Salient: Victoria University of Wellington Students' Newspaper. Vol. 32, No. 13. 1969.
George Fyson Looks At — Godzown Farm
George Fyson Looks At
Once upon a time there was a big field. It was called godzone. It was fenced in on all sides, and there was a fence down the middle, with a gate. The fence divided the field in two. One half of the field was filled with cows, who did little else all day besides eat. They also fought each other in an attempt to get on each others' banks. All the time there was a struggling heap of cows somewhere in the field, which looked like a pyramid. On the bottom some cows drowned in the mud. The cows who fell off the pile marvelled all the more at those who happened to be on top, and joined in the fray with redoubled efforts.
The other half of the field was filled with people, who far outnumbered the cows. The people worked to feed the cows, who had a pretty good time of it. Sometimes the cows would wander round among the people, and kick them while they worked. Some cows were specially delegated to perform this task, which they did with great satisfaction.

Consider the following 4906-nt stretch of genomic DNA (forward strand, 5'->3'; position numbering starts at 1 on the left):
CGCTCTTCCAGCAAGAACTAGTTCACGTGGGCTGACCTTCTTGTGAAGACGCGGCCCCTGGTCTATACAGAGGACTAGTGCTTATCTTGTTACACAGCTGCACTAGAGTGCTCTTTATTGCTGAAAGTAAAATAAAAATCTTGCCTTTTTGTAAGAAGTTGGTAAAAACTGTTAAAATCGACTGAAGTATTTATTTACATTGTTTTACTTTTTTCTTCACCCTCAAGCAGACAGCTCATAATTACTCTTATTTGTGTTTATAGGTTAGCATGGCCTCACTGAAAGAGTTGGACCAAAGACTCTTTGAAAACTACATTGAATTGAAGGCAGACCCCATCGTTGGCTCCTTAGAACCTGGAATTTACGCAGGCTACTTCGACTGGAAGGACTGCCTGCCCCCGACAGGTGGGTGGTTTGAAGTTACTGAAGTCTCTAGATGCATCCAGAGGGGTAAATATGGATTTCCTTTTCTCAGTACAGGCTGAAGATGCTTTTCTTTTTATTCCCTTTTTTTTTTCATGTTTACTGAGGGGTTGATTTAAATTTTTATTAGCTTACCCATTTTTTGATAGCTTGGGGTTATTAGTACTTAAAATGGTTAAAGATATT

The gate was open all the time, but only cows could go through it. They often went through to make sure that the people were working hard. The gate was controlled by a pompous small cow with a sonorous voice, who was appointed by the other cows to run their affairs for them.
Some cows wandered in more distant fields, where people worked even harder for them. In one distant field, though, the people were resisting. Several cows went over, and much effort was expended in kicking these people hard, and in trampling them in the mud. "If we don't trample them," said the cows, "they might come to godzone and trample us."